Also it's fortunate that he didn't install ME, which might have destroyed the universe.
I think it's the plain blue background of Window 95 that made me jump to that idea. Windows95 base look holds up really nicely vs versions that came between 95-10.
I remember being quite disappointed when the toolbar buttons went all flat, as I felt that was offering a consistent UI (button -> 3D look) on the altar of design. But I think that came with one of the Office versions first. (QA was horrible back then, if you had a Windows applications, you had to cross-check it with every ofice/OS permutation, as both wreaked havoc on your UI dlls).
I used to love hacking about with the Win32 Apis in the old days. I wrote all sorts of neat tricks like turning the start button into a paddle for a weird desktop-based game of Breakout.
I've done a bit of fun "repurposing" of the Win32 controls too, and that is something I'd definitely love to see --- probably along with quite a few others on HN.
The game wasn't pretty though. But it was thrown together when I was at college and should have been writing course work. In fact, I'd be surprised if it would even still play on modern Windows.
I was an obsessive VB6er.
I still have an unclaimed prize ticket for winning best submission one month.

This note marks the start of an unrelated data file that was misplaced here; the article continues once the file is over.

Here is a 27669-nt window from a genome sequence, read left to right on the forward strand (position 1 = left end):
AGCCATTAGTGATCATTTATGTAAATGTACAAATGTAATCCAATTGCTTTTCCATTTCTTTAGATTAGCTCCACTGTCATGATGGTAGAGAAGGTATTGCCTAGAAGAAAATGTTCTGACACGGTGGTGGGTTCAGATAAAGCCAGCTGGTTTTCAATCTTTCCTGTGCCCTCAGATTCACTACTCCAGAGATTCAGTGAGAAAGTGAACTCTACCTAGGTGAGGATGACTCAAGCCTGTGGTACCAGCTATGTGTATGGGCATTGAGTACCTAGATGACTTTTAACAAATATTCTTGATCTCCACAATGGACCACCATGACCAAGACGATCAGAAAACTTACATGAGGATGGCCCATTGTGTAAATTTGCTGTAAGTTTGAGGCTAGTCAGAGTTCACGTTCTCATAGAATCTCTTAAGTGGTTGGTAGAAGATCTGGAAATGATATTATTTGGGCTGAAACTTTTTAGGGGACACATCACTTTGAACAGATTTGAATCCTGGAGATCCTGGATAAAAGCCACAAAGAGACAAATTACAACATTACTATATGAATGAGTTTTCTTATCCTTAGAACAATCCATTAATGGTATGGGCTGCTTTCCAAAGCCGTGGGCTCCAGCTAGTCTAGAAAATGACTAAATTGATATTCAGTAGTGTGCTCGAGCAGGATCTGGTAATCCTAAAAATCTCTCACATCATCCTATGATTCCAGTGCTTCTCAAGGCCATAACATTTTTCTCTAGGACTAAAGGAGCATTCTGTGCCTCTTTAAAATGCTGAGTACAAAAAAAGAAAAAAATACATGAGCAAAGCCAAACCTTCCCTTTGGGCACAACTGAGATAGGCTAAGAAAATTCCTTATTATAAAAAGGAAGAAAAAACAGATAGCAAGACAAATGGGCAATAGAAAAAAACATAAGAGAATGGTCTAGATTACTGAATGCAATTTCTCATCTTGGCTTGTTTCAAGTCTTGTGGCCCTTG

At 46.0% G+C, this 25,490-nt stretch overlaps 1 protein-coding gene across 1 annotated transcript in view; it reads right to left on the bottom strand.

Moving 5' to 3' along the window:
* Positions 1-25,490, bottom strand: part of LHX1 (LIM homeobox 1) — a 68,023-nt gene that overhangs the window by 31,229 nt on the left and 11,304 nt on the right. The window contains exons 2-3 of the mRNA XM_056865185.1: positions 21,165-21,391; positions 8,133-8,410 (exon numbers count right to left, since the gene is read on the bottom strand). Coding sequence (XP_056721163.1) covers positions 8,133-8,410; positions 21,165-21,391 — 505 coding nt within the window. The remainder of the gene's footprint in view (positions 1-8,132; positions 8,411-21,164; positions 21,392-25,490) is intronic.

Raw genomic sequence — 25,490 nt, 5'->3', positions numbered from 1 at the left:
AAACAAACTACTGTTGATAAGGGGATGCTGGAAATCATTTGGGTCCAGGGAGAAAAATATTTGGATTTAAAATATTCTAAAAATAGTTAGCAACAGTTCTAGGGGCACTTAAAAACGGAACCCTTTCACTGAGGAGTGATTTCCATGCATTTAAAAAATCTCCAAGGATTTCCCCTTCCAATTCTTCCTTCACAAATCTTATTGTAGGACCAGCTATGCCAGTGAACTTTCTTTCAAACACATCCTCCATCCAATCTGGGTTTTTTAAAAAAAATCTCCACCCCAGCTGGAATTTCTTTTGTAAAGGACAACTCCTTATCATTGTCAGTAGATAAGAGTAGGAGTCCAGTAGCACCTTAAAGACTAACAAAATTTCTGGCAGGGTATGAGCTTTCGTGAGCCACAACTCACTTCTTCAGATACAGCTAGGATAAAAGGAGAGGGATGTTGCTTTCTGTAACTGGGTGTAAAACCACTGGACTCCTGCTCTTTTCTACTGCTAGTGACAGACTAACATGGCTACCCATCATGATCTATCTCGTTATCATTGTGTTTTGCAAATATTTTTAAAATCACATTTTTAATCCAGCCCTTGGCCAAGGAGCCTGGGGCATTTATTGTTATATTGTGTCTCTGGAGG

It's a pity the owner never gave the UI more love as that site had the member base long before StackExchange et al but it just failed to compete. Even now, it still looks like a 90s site and that's not even the same design it had in the 90s.
As an aside from this: what would actually be neat is having DOSBox on there, or some old console emulators + a layer for translating the sensors/inputs to controller buttons.
By the way "Optional: hot glue a motor to the watch’s crown to keep it from falling asleep." - that made my day!
Edit: it looks like even Windows 98 can use EGA: https://www.youtube.com/watch?v=-ZljVxwIzTM
It's a pretty poor effort on Apple's part to have an ARMv7 CPU at 520Mhz with a PowerVR GPU be completely incapable of rendering basic animations without dropping frames, minute long startup times for some apps and general sluggishness.
Almost makes me forget the pain and misery of Windows 95.
> iOS port of the Bochs x86 emulator
From the article, it seems that to even get the emulator running on the Apple Watch was a serious problem, and I can see that. And if the article title would have reflected this, like “I got a PC emulator running on my Apple Watch and ran Windows 95 in it”, then I would have had no problem with it. As it is, it’s misleading clickbait.
The fact remains that this article describes something novel and technically difficult. If you have a better suggestion of how a Real Hacker would run Windows 95 on a watch, please tell us about it. That would be interesting.
The article does describe something novel, interesting and difficult. But not what was promised by the headline.
What is not amazing about that? So what if it's emulated? It definitely installed and ran - on his wrist!!!
I'm not normally impressed, but this is amazing!
Lots of apps in the early days of x86 Mac OSX depended on Rosetta since they were built for PPC, did that mean they weren't installed? What about Teamviewer for Linux, which depends on Wine (a Win32 API emulator)?